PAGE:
“Humanists … work to uphold the equal enjoyment of human rights and civil liberties in an open, secular society and maintain it is a civic duty to participate in the democratic process.”
–Humanist Manifesto III
The new term of the Supreme Court of the United States (SCOTUS) is well under way, and the Court’s decisions in the coming months will have a direct impact on the rights of millions of people living in this country.
The upcoming docket presents several cases that should be of interest to humanists. Challenges from right-wing activists seek to undermine the rights of several politically vulnerable groups, including women, through efforts to restrict access to abortion (Whole Woman’s Health v. Cole) and contraception (Zubik v. Burwell); public sector unions (Friedrichs v. California Teachers Association); voters (Evenwel v. Abbott); and immigrants (the Court’s anticipated review of President Obama’s November 2015 executive orders), among others.
This week, we’ll recap the challenge to the Affordable Care Act’s contraception coverage mandate by religious nonprofits who want to take their exemption further.
For those keeping track, this is the fourth time the ACA has been before the Court. The Court first upheld (by a slim 5-4 majority) the constitutionality of the Act itself in 2012, with Chief Justice Roberts’s opinion in National Federation of Independent Businesses v. Sebelius finding constitutional authorization for the ACA under Congress’s taxing power—a position even Congress had never argued. The notorious Burwell v. Hobby Lobby Stores followed in 2014, the case in which the Court held that for-profit religious employers could deny employees contraception coverage based on the religious objections of the company’s owners. In July 2015 SCOTUS upheld a portion of the Act again in King v. Burwell.
The seven cases before the Court this term specifically challenge the ACA’s exemption for religious employers and the process by which those employers opt out of providing coverage, and the Court will be analyzing the law under RFRA, which prohibits the government from substantially burdening one’s free exercise of religion unless it has a compelling reason to do so. And if a law must burden religious liberty, it must use the “least restrictive means” of securing that interest. In Hobby Lobby, SCOTUS found that requiring religious employers to pay for the coverage of certain contraception to which they objected for religious reasons was a substantial burden on their religious exercise that could have been avoided by less restrictive means. In other words, the Court found that the government could have satisfied its compelling interest in providing women with comprehensive healthcare, including contraception, in ways that would have been less restrictive of the religious exercise of the employers. For example, one “less restrictive” way the government could satisfy its compelling interest would be to provide universal contraceptive coverage, removing any burden on an employer’s religious exercise.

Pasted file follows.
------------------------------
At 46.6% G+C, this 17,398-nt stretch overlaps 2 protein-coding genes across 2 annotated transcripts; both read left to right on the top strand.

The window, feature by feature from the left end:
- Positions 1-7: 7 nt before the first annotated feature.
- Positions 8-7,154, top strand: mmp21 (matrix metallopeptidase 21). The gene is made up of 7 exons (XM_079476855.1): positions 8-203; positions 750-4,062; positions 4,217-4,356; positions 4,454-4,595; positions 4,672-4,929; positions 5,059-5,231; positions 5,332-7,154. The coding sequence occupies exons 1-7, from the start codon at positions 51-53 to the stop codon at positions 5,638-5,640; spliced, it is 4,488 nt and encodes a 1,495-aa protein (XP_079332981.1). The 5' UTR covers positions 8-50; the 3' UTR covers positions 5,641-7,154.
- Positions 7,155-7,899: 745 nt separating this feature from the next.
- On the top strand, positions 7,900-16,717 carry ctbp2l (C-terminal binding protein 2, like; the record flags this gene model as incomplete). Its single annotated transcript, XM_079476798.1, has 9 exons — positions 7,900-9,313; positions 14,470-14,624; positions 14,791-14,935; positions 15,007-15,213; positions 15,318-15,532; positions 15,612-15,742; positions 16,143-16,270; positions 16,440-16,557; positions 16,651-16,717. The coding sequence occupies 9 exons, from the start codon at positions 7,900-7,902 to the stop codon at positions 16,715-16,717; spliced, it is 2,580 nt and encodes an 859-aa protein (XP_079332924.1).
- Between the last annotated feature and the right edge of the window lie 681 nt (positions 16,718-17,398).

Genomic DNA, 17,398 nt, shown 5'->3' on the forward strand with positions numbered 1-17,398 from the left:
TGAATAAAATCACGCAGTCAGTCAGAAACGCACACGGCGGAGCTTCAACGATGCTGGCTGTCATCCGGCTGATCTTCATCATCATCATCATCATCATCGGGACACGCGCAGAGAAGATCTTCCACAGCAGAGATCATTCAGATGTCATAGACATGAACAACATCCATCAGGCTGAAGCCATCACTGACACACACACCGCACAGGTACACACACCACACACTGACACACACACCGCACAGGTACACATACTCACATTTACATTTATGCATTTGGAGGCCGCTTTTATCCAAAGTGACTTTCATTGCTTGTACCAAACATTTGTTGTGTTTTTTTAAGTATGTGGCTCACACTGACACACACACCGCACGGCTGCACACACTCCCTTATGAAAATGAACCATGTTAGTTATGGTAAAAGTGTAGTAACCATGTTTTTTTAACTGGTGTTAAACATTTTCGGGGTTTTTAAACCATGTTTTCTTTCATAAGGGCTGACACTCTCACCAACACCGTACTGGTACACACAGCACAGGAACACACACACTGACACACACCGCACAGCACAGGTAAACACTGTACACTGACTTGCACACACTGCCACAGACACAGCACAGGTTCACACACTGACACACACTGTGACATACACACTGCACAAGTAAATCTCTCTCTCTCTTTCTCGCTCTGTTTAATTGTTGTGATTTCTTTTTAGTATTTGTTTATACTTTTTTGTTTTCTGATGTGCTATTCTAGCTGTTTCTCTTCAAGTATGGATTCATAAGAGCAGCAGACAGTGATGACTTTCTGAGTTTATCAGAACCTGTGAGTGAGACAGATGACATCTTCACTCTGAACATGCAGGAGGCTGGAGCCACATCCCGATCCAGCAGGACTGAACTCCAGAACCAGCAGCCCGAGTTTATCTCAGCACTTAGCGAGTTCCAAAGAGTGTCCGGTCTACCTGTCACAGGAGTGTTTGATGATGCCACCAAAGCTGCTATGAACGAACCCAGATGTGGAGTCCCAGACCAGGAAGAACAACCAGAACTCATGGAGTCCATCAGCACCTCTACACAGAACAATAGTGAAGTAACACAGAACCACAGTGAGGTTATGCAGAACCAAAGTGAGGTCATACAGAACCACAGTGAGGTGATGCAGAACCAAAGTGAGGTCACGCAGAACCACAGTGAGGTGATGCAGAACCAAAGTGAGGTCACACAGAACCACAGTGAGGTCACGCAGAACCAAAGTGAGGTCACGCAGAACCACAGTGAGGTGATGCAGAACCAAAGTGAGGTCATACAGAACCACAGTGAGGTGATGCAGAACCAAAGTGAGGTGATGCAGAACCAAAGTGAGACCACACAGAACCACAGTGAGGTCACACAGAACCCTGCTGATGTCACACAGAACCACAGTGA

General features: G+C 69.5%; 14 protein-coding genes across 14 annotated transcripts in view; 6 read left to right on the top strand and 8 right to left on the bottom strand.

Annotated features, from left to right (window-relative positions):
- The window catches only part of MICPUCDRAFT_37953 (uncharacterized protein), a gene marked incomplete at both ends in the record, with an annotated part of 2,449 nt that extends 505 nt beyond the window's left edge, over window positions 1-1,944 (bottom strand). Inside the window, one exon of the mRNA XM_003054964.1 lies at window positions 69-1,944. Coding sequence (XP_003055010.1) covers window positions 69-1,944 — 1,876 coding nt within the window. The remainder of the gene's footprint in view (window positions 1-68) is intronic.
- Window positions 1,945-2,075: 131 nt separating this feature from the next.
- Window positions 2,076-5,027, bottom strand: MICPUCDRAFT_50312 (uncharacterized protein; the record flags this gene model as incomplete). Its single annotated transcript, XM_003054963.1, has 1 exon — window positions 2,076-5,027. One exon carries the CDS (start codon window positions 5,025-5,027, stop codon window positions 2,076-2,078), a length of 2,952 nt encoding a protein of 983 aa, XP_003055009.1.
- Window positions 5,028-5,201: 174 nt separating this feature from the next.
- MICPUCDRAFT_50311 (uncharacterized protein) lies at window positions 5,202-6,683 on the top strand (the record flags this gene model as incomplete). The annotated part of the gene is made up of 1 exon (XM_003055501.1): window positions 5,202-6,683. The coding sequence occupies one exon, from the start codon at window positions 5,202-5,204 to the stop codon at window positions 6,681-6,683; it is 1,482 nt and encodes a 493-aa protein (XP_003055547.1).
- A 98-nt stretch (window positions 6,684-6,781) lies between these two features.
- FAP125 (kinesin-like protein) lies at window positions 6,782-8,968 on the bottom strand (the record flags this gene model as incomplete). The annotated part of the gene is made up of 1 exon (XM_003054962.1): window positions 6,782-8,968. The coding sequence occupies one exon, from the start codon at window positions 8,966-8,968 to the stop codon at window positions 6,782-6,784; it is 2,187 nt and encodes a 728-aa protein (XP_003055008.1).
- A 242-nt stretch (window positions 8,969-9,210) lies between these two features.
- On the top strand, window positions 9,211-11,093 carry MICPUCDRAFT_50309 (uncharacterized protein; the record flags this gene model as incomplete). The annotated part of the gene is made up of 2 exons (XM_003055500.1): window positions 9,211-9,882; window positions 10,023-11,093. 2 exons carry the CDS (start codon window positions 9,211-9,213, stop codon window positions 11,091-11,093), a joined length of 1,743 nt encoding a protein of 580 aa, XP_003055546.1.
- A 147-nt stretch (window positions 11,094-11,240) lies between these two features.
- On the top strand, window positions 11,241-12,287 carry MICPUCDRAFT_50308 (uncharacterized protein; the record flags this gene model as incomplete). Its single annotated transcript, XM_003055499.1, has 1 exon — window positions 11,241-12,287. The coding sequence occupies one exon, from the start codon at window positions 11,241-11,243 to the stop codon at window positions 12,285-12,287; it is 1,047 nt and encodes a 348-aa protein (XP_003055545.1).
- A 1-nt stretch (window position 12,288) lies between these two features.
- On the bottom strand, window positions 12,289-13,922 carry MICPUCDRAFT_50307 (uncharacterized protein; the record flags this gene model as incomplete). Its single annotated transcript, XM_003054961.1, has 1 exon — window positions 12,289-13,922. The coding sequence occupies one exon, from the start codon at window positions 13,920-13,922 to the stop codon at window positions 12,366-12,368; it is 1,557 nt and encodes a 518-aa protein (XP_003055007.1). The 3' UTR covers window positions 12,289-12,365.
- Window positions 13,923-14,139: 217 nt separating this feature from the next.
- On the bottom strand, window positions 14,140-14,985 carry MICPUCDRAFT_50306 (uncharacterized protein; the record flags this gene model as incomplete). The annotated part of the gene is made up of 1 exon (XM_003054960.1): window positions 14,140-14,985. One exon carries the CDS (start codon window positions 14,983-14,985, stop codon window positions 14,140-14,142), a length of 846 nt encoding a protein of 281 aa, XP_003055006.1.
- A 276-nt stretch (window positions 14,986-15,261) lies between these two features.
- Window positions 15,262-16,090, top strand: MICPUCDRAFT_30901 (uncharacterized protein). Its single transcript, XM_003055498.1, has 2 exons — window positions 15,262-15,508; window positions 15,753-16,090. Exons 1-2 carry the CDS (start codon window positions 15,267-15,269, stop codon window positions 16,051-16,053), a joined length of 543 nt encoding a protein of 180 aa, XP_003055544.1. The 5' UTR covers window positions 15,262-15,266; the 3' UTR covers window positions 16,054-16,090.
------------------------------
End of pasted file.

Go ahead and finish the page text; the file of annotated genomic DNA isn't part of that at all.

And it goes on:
The question now is whether filling out a piece of paper and providing employee information to a third party presents the same burden.
THE CONSOLIDATED CASES SCOTUS WILL HEAR BEFORE RULING:
- Zubik v. Burwell (3d Cir. Feb. 11, 2015)
- Priests for Life v. Burwell (D.C. Cir. Nov. 14, 2014)
- Southern Nazarene University v. Burwell (10th Cir. July 14, 2015)
- Geneva College v. Burwell (3d Cir. Feb. 11, 2015)
- Roman Catholic Archbishop of Washington v. Burwell (D.C. Cir. Nov. 14, 2014)
- East Texas Baptist University v. Burwell (5th Cir. June 22, 2015)
- Little Sisters of the Poor Home for the Aged v. Burwell (10th Cir. July 14, 2015)